Blood pressure control and primary prevention of stroke: summary of the recent clinical trial data and meta-analyses

Curr Hypertens Rep. 2013 Dec;15(6):559-74. doi: 10.1007/s11906-013-0401-0.


Stroke is the second most common cause of death worldwide and of adult disability, but in the near future the global burden of cerebrovascular diseases will rise due to ageing and adverse lifestyle changes in populations worldwide. The risk of stroke increases at blood pressure levels above 115/75 mm Hg and high blood pressure (BP) is the most important modifiable risk factor for stroke, associated with 54 % episodes of stroke worldwide. There is strong evidence from clinical trials that antihypertensive therapy reduces substantially the risk of any type of stroke, as well as stroke-related death and disability. The risk attributed to BP is associated not only with absolute values but also with certain parameters describing BP diurnal pattern as well as short-term and long-term variability. Many studies reported that certain features of BP like nocturnal hypertension, morning surge or increased variability predict an increased stroke risk. However, there is no accepted effective modality for correction of these disturbances (chronotherapy, certain classes of antihypertensive drugs). In the elderly, who are mostly affected by stroke, the primary prevention guidelines recommend treatment with diuretics and calcium channel blockers to lower blood pressure to the standard level.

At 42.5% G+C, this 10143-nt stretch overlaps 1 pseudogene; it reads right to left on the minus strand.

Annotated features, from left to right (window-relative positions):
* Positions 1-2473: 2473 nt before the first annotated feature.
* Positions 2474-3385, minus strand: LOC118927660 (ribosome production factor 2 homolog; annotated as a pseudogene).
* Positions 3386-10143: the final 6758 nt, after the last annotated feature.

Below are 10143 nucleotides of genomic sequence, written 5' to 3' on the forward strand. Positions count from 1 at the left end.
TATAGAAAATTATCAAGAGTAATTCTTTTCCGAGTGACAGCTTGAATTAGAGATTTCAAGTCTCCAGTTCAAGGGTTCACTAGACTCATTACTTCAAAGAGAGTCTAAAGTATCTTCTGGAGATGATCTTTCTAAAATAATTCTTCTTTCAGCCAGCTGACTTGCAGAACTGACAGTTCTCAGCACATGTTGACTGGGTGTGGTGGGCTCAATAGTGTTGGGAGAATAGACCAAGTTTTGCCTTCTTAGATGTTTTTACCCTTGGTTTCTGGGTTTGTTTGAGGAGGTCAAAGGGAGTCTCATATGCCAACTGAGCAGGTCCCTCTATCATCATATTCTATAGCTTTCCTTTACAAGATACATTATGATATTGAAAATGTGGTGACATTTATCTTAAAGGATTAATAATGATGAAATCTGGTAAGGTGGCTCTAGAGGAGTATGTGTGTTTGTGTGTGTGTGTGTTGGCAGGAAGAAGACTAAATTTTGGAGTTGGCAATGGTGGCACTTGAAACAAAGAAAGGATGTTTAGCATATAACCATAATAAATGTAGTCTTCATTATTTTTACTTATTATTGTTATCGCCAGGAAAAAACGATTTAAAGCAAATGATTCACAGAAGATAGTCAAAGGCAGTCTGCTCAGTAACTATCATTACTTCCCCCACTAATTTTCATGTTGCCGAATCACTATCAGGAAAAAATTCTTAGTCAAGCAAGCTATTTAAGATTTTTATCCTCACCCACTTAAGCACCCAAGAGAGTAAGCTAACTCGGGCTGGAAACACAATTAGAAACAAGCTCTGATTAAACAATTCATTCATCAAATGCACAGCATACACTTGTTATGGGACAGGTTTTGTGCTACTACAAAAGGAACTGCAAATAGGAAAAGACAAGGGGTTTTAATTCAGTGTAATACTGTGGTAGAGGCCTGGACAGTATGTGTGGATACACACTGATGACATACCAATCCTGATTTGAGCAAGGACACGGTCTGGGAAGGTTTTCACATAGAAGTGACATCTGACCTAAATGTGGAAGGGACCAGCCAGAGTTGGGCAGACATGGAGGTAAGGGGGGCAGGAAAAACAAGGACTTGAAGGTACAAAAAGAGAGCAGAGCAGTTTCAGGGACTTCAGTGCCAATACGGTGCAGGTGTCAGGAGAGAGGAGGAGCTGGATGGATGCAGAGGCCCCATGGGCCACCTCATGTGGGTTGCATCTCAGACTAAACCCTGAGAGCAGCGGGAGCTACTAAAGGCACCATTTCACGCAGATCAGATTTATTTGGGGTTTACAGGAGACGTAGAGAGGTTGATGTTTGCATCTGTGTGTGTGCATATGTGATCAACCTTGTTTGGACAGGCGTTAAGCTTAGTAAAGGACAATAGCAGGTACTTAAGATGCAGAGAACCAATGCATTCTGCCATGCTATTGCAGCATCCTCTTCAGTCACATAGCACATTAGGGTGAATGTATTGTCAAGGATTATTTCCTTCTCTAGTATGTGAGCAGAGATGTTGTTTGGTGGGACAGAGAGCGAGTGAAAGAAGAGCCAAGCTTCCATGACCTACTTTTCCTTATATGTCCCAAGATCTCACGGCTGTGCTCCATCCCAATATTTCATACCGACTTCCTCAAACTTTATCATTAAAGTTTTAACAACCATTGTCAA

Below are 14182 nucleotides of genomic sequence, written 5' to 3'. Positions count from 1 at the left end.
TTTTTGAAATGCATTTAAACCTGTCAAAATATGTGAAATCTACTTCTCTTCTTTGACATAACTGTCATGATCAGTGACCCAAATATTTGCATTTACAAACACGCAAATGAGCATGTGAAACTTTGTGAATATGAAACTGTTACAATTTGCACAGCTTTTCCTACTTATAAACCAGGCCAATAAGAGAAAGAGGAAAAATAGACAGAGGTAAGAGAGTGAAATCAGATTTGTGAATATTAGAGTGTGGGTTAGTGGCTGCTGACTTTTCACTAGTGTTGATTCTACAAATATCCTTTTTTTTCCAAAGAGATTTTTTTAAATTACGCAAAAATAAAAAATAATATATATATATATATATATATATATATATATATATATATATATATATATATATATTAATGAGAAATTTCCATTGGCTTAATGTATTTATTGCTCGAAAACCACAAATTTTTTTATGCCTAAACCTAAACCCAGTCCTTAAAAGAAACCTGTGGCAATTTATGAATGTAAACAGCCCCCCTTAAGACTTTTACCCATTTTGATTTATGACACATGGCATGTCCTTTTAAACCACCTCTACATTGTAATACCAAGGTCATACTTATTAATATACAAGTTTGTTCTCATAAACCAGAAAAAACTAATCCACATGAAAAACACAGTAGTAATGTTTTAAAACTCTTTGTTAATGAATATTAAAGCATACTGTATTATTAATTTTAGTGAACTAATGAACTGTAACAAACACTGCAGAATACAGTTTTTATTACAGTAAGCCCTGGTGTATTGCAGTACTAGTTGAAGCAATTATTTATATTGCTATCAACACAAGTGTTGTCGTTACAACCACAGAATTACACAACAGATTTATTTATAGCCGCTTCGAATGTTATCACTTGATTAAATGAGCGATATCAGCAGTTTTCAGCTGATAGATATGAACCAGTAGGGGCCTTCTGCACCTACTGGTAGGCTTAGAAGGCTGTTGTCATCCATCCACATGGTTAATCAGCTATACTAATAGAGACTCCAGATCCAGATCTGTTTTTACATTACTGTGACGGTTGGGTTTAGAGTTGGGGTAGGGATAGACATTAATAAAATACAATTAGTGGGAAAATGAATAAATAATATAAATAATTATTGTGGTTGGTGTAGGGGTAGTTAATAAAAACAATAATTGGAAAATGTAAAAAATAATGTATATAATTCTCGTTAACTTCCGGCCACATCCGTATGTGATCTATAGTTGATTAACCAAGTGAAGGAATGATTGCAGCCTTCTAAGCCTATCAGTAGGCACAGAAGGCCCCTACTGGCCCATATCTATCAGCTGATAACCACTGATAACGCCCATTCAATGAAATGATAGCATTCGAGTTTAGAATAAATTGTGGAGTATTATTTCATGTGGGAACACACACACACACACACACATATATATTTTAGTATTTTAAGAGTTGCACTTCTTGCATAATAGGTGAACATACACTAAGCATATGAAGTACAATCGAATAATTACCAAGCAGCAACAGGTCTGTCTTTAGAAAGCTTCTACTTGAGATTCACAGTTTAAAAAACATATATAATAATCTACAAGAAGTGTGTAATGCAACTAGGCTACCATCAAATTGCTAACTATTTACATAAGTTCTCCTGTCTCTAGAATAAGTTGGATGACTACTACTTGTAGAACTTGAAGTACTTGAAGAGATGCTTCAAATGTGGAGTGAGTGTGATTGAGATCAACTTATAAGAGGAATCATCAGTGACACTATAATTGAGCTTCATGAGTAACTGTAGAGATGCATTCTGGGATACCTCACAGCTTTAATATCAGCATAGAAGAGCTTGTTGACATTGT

Publication types

  • Meta-Analysis
  • Review

MeSH terms

  • Aging / physiology
  • Animals
  • Antihypertensive Agents / therapeutic use*
  • Blood Pressure / drug effects*
  • Blood Pressure / physiology
  • Clinical Trials as Topic*
  • Humans
  • Hypertension / complications
  • Hypertension / drug therapy*
  • Hypertension / physiopathology
  • Hypertension / prevention & control
  • Stroke / drug therapy*
  • Stroke / etiology
  • Stroke / physiopathology
  • Stroke / prevention & control*


  • Antihypertensive Agents